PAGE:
November 19th, 2014 Written by | Comments Off on Indie cinema around the web: A link round-up

The Oscar-winning director of 12 years a Slave, who began his career as an indie filmmaker, has lined up his next film project. The Film Experience

Actress Susan Sarandon writes a post on how documentary films are absolutely vital in contributing to social change and activism in general. Indiewire

Snowpiercer is now available on Netflix. The author explains why the film does a great job showing the systematic class oppression faced by minorities and the poor. Shadow and Act

Author explains how indie films like Birdman, The Imitation Game and Boyhood are making a big splash on this years Oscar race. Variety

Interview with indie cinematographer Bradford Young (Pariah, All Them Bodies Saints) on what it’s like to be an African American in a predominantly white profession. Huffington Post

Film critic Stephen Holden lists his most anticipated films from the DOC NYC Film Festival, which began this past Thursday. The New York Times

 

Tags: Films · Links · new york

Indie cinema around the web: A link round-up

November 19th, 2014 Written by | Comments Off on Indie cinema around the web: A link round-up

The Oscar-winning director of 12 years a Slave, who began his career as an indie filmmaker, has lined up his next film project. The Film Experience

Actress Susan Sarandon writes a post on how documentary films are absolutely vital in contributing to social change and activism in general. Indiewire

Snowpiercer is now available on Netflix. The author explains why the film does a great job showing the systematic class oppression faced by minorities and the poor. Shadow and Act

Author explains how indie films like Birdman, The Imitation Game and Boyhood are making a big splash on this years Oscar race. Variety

Interview with indie cinematographer Bradford Young (Pariah, All Them Bodies Saints) on what it’s like to be an African American in a predominantly white profession. Huffington Post

Film critic Stephen Holden lists his most anticipated films from the DOC NYC Film Festival, which began this past Thursday. The New York Times

 

Tags: Films · Links · new york

Link Round-up

November 19th, 2014 Written by | Comments Off on Link Round-up

The Oscar-winning director of 12 years a Slave, who began his career as an indie filmmaker, has lined up his next film project. The Film Experience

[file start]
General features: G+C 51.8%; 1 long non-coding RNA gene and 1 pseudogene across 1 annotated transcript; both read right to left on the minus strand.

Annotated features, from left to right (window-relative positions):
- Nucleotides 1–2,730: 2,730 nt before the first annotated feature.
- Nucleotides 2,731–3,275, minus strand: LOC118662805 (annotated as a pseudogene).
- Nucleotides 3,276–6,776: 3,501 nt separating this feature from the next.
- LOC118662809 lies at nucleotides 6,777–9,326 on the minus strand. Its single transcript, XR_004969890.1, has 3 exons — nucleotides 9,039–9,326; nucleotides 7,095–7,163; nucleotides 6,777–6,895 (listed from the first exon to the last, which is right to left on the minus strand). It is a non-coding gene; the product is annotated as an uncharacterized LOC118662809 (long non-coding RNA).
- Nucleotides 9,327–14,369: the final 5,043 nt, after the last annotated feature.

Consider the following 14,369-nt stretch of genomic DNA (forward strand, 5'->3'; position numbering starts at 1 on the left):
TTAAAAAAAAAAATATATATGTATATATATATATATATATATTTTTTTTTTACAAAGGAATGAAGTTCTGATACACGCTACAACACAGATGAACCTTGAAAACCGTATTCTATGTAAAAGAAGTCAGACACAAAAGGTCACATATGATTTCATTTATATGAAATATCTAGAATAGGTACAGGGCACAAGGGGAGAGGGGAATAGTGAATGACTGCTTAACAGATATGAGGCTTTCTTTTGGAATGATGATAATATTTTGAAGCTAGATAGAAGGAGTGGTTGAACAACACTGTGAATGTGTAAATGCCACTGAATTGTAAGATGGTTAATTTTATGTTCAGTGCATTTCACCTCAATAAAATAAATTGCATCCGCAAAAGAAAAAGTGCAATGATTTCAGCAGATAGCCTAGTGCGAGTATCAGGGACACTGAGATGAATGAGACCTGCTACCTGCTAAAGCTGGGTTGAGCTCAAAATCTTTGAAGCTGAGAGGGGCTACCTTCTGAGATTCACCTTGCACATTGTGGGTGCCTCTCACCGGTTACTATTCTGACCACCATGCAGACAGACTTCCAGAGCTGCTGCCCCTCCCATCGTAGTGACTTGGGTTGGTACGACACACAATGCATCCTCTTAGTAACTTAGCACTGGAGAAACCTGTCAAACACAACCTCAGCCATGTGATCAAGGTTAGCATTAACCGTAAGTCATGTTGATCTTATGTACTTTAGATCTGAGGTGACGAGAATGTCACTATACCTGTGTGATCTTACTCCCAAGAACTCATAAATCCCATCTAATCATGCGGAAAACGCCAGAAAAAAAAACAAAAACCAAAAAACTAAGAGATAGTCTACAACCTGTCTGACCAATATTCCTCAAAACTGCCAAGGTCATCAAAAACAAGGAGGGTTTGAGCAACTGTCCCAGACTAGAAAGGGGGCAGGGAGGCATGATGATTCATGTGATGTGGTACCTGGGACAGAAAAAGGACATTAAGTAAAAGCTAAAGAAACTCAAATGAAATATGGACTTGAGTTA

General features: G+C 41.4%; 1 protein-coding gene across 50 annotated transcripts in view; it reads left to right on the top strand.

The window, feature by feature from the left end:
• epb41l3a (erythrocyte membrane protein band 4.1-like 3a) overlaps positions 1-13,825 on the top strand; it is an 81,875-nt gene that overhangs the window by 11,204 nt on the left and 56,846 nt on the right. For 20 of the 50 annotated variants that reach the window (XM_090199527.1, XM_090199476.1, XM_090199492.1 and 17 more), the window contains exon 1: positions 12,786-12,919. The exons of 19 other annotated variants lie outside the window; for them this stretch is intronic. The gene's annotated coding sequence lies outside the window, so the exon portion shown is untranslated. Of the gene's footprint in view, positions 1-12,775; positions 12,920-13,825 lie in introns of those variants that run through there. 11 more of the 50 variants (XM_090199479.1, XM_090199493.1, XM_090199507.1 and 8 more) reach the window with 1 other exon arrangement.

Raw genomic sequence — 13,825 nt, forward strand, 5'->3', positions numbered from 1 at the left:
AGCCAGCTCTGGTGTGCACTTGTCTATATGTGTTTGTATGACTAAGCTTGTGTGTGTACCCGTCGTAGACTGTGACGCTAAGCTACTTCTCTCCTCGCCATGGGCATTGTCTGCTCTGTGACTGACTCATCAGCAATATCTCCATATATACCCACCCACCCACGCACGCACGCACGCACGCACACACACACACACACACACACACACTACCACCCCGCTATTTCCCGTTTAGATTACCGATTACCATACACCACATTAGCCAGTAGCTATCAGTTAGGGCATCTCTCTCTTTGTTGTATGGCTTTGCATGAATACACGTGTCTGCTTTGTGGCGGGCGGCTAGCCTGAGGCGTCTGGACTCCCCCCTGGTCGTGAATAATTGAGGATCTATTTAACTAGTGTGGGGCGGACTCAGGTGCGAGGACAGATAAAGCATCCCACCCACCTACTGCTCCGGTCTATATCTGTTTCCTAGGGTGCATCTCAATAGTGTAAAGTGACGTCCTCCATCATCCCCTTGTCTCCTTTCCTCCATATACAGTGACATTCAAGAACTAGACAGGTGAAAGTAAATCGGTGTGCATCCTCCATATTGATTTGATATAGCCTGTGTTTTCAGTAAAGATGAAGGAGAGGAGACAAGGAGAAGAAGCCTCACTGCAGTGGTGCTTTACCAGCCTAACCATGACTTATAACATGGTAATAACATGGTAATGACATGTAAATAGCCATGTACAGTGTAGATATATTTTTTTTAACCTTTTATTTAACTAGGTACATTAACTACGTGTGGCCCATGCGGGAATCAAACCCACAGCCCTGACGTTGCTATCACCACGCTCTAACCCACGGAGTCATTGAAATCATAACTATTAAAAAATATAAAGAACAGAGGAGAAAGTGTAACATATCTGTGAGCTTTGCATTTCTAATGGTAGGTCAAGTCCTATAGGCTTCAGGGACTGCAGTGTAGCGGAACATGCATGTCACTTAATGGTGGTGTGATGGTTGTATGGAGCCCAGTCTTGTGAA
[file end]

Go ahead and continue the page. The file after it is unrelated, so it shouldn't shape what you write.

Actress Susan Sarandon writes a post on how documentary films are absolutely vital in contributing to social change and activism in general. Indiewire

Snowpiercer is now available on Netflix. The author explains why the film does a great job showing the systematic class oppression faced by minorities and the poor. Shadow and Act

Author explains how indie films like Birdman, The Imitation Game and Boyhood are making a big splash on this years Oscar race. Variety

Interview with indie cinematographer Bradford Young (Pariah, All Them Bodies Saints) on what it’s like to be an African American in a predominantly white profession. Huffington Post

Film critic Stephen Holden lists his most anticipated films from the DOC NYC Film Festival, which began this past Thursday. The New York Times

 

Tags: Films · Links · new york

“A Victim, A Target”: One on one with an independent filmmaker

November 12th, 2014 Written by | Comments Off on “A Victim, A Target”: One on one with an independent filmmaker

Screen Shot 2014-11-12 at 2.01.32 PM

Jonathan Rigler, a film major at Brooklyn College sat down with me to speak about his experience as a film student in New York City, his love of cinema, his short film “A Victim, A Target” and what lies ahead for him as an up and coming independent filmmaker.

A Victim, A Target from Jonathan Rigler on Vimeo.

Tags: Films · new york · Podcast